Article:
I’m trying not to get too excited about the new Fall lineup of shows. Having been burned one too many times by Broadcast Network TV, (Hannibal, Sleepy Hollow), I’m very reluctant to step into the waters of Network Fandom. nevertheless, I cant help but feel excited hearing about some shows. I don’t know if I’ll watch those shows, but I do like the IDEA of some of them.
I outlined my problems with Broadcast TV on We Minored In Film:
(From the comments. Please check out the article on Kelly Konda’s blog. Its very informative.)
*The only show I regularly watch from the top three networks is Brk 99. Everything else is on CW, cable or streaming. CW is at least willing to try different things, show loyalty to a dedicated fan base by keeping a show until it’s natural end, or wait for a show to find an audience before canceling. It’s just come to my attention that Beauty and the Beast is still on TV. I thought it had been canceled long ago, but it has a loyal fan base who grew up with the show, so CW kept it.
Cable is also willing to aim shows squarely at women. I heard the new Nancy Drew got dumped because it skewed too female in its demographics? Wtf? It’s decisions like that that have people leaving broadcast TV, in droves, now.
I’ve been burned too many times by broadcast TV to even care anymore. I’m too wary of getting close to a show, only for it to be canceled. Hannibal had a dedicated, loyal fan base, but got canceled. I was a huge fan of that show. Had it been on cable, it would now be in its fourth season.
And cable shows are just more daring, more edgy, they’re willing to take the risk on things like The Walking Dead, and Preacher, and Penny Dreadful. Broadcast networks idea of risky is a talking dog. Or a pillow? C’mon.
Watching Network shows is like being forced to visit your grandmas house with the smell of old soup, bowl of old hard candy on the coffee table, old 80s detective shows on the TV, while sitting on plastic covered furniture. You love grandma but it’s not your preferred weekend place.
Watching Cable is like visiting you new cousin’s house, with the big screen TV, surround sound, great food, and endless beer, during the Super Bowl.
The two don’t compare.
This looks really interesting mostly because I really like Hayley Atwell. The one huge drawback for me is that I do not watch shows about lawyers. I consider shows about lawyers to be overly melodramatic , and I’m too busy rolling my eyes at the actors, to enjoy any of them.
Plus, shows about lawyers are overdone, on broadcast television. It’s boring, safe programming, that doesn’t challenge the viewer’s mental agility overmuch. Lawyer shows are like Dan Brown’s books. These shows are designed to make people look smart, when they say they watch them, without actually making them smarter.
Still Star Crossed:
I do like Shakespeare though, and this looks as interesting as Baz Luhrman’s movie version of Romeo and Juliet, with less music. It helps that it’s diverse, and not about cops or lawyers. And its from Shondaland, so I’m going to be there for this.
I wasn’t that big a fan of the original series, so I was feeling lukewarm about a remix. As soon as I saw the smug, blandly handsome face of the lead character , I just noped right the fuck out of this production. I hated him within the first 30 seconds of the trailer. I know trailers seem designed to make you hate something before it airs, but really, if I can’t get past the trailer, I’m certainly not going to watch an hour of that face.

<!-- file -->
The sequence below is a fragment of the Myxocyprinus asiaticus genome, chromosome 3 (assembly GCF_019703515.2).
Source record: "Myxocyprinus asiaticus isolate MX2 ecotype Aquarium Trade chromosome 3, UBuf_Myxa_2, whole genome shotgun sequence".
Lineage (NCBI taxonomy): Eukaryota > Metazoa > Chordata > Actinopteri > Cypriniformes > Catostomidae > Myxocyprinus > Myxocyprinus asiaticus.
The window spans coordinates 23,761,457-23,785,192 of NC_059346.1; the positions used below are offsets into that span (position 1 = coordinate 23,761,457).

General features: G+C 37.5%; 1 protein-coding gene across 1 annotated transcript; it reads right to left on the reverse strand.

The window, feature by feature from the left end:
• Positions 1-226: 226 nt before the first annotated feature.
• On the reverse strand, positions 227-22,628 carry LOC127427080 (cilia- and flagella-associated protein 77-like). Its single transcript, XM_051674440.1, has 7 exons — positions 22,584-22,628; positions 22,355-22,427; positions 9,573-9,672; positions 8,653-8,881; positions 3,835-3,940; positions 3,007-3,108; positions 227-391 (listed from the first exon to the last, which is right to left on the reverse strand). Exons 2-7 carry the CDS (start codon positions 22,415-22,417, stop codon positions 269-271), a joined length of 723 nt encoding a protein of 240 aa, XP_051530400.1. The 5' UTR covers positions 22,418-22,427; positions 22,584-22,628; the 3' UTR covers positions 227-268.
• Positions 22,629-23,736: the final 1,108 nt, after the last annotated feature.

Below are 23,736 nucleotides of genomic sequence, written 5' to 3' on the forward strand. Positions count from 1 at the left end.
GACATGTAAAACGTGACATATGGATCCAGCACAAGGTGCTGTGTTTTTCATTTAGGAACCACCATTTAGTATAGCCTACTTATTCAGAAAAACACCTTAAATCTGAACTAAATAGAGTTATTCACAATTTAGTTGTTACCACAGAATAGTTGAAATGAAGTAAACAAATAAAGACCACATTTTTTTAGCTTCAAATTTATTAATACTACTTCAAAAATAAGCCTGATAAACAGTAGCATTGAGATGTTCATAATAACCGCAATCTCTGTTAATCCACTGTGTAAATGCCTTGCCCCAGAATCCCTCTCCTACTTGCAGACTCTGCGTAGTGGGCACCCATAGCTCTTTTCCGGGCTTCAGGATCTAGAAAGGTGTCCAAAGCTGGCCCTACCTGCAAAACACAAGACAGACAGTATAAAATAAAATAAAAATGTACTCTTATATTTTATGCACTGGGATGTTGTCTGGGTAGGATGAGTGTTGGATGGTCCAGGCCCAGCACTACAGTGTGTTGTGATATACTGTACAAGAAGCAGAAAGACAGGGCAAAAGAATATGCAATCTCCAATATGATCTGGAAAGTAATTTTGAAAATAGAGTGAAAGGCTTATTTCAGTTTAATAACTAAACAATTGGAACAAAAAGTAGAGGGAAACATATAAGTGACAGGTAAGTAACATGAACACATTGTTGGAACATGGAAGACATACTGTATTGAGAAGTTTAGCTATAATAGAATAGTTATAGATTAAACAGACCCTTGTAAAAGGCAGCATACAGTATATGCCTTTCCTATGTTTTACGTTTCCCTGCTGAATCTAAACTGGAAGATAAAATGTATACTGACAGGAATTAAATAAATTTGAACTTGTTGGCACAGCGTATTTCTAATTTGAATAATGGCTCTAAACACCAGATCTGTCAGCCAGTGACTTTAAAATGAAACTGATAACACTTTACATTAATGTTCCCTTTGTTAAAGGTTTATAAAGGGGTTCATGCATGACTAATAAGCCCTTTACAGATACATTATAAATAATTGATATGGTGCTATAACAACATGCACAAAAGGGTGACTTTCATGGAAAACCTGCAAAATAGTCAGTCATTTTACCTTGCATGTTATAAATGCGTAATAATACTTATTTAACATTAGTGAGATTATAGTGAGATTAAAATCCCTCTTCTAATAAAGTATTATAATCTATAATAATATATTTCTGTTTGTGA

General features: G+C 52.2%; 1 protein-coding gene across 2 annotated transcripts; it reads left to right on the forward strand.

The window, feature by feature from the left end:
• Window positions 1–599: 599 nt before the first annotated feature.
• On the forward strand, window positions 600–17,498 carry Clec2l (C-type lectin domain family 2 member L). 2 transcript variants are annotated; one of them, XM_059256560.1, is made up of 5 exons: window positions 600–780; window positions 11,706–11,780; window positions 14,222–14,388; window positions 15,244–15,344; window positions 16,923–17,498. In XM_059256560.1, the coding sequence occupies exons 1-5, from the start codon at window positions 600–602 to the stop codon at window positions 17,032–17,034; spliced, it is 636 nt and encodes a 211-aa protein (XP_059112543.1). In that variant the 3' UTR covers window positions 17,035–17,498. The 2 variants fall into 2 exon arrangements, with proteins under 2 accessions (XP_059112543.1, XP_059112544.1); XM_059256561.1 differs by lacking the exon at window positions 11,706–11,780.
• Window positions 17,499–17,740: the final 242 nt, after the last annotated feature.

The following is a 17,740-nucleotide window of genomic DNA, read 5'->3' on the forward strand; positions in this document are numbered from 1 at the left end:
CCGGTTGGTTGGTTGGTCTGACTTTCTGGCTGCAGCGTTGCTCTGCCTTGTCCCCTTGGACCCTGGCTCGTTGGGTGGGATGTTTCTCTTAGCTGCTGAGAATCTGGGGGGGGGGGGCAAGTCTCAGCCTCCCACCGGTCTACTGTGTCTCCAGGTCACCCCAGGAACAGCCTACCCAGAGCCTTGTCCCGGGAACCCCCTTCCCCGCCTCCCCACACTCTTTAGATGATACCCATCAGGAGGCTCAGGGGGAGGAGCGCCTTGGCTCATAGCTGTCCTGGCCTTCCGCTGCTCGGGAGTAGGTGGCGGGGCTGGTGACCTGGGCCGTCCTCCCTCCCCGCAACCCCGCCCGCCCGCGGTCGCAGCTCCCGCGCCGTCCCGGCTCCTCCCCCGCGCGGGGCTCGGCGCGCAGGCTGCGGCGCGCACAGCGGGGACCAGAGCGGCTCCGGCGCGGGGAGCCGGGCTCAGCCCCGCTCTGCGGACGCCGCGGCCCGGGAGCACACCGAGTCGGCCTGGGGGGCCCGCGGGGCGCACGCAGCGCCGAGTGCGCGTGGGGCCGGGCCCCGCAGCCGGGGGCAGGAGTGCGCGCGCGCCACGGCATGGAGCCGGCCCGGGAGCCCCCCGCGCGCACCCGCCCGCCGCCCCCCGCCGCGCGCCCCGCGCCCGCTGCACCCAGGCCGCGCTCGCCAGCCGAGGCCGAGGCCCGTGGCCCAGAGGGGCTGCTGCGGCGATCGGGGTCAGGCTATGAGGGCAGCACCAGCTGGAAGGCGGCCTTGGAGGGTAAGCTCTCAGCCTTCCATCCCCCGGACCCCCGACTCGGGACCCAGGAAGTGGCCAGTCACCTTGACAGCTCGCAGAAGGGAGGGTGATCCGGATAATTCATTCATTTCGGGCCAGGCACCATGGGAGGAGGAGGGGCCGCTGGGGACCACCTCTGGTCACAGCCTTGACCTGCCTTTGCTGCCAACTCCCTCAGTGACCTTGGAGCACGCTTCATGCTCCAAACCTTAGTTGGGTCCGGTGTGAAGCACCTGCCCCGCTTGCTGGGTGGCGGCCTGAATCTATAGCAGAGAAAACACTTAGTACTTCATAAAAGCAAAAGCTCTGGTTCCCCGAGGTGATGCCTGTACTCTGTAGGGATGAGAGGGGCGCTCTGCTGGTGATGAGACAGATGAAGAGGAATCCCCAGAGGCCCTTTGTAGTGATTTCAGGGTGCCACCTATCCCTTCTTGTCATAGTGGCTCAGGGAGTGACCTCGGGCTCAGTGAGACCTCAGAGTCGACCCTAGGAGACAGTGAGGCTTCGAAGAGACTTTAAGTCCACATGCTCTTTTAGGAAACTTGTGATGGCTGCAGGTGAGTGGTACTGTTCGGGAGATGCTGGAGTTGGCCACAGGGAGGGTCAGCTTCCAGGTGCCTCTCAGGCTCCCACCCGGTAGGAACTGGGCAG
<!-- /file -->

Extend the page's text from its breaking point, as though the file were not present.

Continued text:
Plus, the original had the virtue of novelty. MacGuyvering has become so much a part of the English language, there’s no more surprise to it. I can get the same thrill watching a DIY show.
I really like Bill Paxton, a lot, but he ain’t no Denzel Washington. Denzel made Training Day what it was. This doesn’t look, bad but once again, it’s a watered down, middle of the road, cop show, that’s not nearly as edgy and challenging as the movie, nor can it be, on broadcast television. I’d rather just watch the original film. You can’t reproduce the magic of this type of film on broadcast TV. That’s what HBO and Cinemax are for.
I loved the Lethal Weapon movies, but there is a certain kind of magic that can only be captured in a certain time, and place, by certain actors. Once again, just like Training Day, it’s watered down to be bland and palatable, and appeal to as many people as possible. Damon Wayans is not unfunny but he’s just not good enough.
This just looks boring. I expect lots and lots and lots of talking, and then maybe some cross waving, and some more talking.
Meh! Not feeling it. Its not bad, but I wasn’t a fan of the original movie. I think this suffers from the same problem that all these remakes from 80’s movies are suffering from: There were better budgets and actors in the originals.
Lethal Weapon, Rush Hour, Frequency…why is television remaking movies from twenty and thirrty years ago, that were either too iconic, or edgy, to ever be good on TV, or were mediocre films,that nobody cared about. Whatever happened to adapting books? That’s what cable is doing and so far they’ve been pretty good at it.
While we’re on the subject, I’d love it if cable television would do a series version of Mad Max. Done well, it could rival The Walking Dead.
If its done well, which means NOT on broadcast television.
So, I’m not real enthused about the new fall season on regular TV. I will tune in to catch some f the superhero shows on CW, because those shows are kind of fun. I’ll be back for extra seasons of shows I’m already watching, too.